Ruling that the governor has broad authority to reduce state budget deficits, the Maryland Court of Appeals yesterday upheld the constitutionality of cuts in welfare and medical assistance programs ordered last year by Gov. William Donald Schaefer.
The state's highest court said the Maryland Constitution gave the governor broad authority over budgetary matters.
The court said that to reduce deficits, a 1939 law gave Maryland's chief executive specific power to reduce appropriations by as much as 25 percent in any program, except public schools, the legislature, the judiciary, and funds for interest payments and to retire the state debt.
"The budget system, as it has evolved in Maryland, imposes the power over and the responsibility for the fiscal affairs of the state primarily in the governor," said the opinion, written by Judge John C. Eldridge.
Judge Eldridge wrote that the state's budget process does not improperly delegate legislative power to the governor, as alleged by plaintiffs who filed suit to restore the cuts.
"The governor has a preeminent constitutional role with respect to appropriations," he wrote.
Last year, with the state facing a $450 million deficit, Mr. Schaefer ordered $70 million cut from Aid to Families with Dependent Children, General Public Assistance and medical insurance for disabled indigents.
The cuts were approved Sept. 30 by the Board of Public Works whose members are the governor, the state comptroller and the state treasurer.
Lawyers for six plaintiffs affected by the cuts brought suit, arguing that the statute violated the constitutional principle of separation of powers by allowing the governor to usurp the legislature's role in shaping the budget. In December, the Baltimore Circuit Court ruled against the plaintiffs and their lawyers filed an appeal.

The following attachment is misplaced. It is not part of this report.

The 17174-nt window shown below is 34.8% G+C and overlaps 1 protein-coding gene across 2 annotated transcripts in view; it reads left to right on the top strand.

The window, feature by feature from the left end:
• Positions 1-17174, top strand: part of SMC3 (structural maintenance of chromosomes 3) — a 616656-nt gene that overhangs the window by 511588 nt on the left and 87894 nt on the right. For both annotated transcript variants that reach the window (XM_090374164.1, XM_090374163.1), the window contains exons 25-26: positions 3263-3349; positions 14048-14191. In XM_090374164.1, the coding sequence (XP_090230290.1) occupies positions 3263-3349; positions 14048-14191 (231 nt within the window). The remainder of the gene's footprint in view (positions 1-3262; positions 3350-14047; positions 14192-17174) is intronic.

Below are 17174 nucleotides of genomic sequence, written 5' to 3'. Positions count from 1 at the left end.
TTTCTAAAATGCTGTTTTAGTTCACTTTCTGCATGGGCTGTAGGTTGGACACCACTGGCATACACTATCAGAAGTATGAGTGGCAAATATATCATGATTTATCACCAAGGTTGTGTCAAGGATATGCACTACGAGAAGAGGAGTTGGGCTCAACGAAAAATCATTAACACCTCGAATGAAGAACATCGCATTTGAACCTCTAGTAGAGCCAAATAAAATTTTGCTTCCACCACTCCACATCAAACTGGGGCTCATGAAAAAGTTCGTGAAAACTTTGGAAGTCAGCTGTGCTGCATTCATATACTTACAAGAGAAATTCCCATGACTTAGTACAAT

Page W. Boinest, a spokeswoman for Mr. Schaefer, said the ruling affirmed the governor's belief that he had the power to make the cuts.
"In the future, it means the governor has the authority to act in the way he thinks is necessary to make cuts to bring the budget into balance," Ms. Boinest said.
But J. Peter Sabonis, a lawyer with the Homeless Persons Representation Project, said the ruling will continue to hurt poor people who were affected by the cuts.
"What it means is that for roughly 32,000 indigent people, probably 90 percent of them with disabilities . . . they're going to be without medical care and their conditions will continue to deteriorate," Mr. Sabonis said.
As a result, he said, Marylanders will pay a "hidden tax" -- higher health insurance premiums and hospital costs -- for medical care for the poor.
Mr. Sabonis, who argued against the cuts before the Court of Appeals, said that although state officials are legally required to pass a balanced budget, the cuts were unnecessary because there is no requirement to end the year with a balanced budget.